If you are one of the millions of Americans who suffers from chronic pain, you have more options than ever to treat the pain. Your choices range from simple remedies such as an ice pack or heating pad to more complex treatments like surgery.
Somewhere in between these pain management options are medications: over-the-counter (OTC) medication and prescription drugs. And while an aspirin or two might be the best way to knock out a headache or ease low back pain, a stronger prescription drug may be needed to relieve long-term, severe pain.
An FDA advisory committee recently recommended that the FDA set certain limits on acetaminophen, a drug that is used in many prescription and nonprescription medicines to relieve pain and reduce fever.
Those limits could include taking off the market some prescription drugs, such as the painkillers Percocet and Vicodin, which combine acetaminophen with other active ingredients.
The reason for the proposed limits is the risk of liver damage from taking too much acetaminophen.
More choices mean more decisions. Should you always use an OTC drug first? Should you get a prescription for something stronger? Or should you call your doctor and get his or her input first?
When Should You Use an OTC?
The answer to the first question depends on a few factors, according to Beth Minzter, MD, a pain management specialist at Cleveland Clinic.
"An over-the-counter drug might make sense if a person has osteoarthritis of the knee and it occasionally hurts more than usual. But it might also be appropriate for that same person to take a stronger prescription drug," she says. The decision depends on if the drug is helping, how regularly you are using it, and the severity of side effects, Minzter tells WebMD.
OTC pain relievers are commonly used for arthritis pain, headaches, back pain, sore muscles, and joint pain. Aspirin, ibuprofen (Advil, Motrin IB), and naproxen sodium (Aleve) are nonsteroidal anti-inflammatory drugs (NSAIDs).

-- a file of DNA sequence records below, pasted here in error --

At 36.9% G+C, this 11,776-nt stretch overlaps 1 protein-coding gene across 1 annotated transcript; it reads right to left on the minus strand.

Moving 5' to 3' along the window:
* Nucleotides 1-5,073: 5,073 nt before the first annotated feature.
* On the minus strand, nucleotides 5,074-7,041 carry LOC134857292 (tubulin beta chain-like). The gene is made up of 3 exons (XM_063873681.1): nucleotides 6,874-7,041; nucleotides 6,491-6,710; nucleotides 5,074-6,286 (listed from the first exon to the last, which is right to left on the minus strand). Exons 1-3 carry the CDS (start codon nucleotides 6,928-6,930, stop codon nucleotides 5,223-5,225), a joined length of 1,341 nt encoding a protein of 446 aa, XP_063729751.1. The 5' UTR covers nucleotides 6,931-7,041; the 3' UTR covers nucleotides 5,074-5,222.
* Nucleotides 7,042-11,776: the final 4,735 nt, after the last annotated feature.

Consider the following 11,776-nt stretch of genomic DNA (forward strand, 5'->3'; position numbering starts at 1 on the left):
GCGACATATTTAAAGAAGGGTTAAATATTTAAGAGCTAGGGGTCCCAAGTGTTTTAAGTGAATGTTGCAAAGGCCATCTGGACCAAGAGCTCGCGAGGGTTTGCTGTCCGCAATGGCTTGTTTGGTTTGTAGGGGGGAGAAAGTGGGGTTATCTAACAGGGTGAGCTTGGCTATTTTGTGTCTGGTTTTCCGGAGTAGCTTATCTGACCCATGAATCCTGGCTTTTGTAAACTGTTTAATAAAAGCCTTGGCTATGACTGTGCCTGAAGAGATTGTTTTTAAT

"Nonsteroidal drugs are extremely effective because they reduce swelling and relieve pain," Minzter says. "If you have a bad shoulder that occasionally gets to the point where you cannot sleep, a NSAID might be great on a short-term basis. But if that shoulder hurts all the time, it is reasonable to ask your doctor -- in a non-urgent manner -- about switching to a long-acting drug that would give you around-the-clock pain relief."
"Just because one NSAID doesn’t work, it doesn’t mean a different NSAID won’t work, either," says Minzter. "Nonsteroidals are very patient-specific. Different people have different reactions."
Although doctors don’t fully understand how acetaminophen works, it belongs to a class of painkillers called non-opioid analgesics. Also used as a fever reducer, acetaminophen is thought to relieve pain by affecting the part of the brain that receives pain messages and controls body temperature. It often helps relieve pain due to headaches, back pain, sore muscles, and joint pain.
Acetaminophen may also be used in combination with opioid medications. For example, a doctor may prescribe a combination of acetaminophen and a narcotic medication such as codeine or hydrocodone for moderately severe pain.
Don’t Underestimate Side Effects
NSAIDs can cause stomach irritation and bleeding. The chances are higher if you are age 60 or older, have had stomach ulcers, take a blood thinner, have three or more alcoholic drinks a day, or take them for longer than recommended.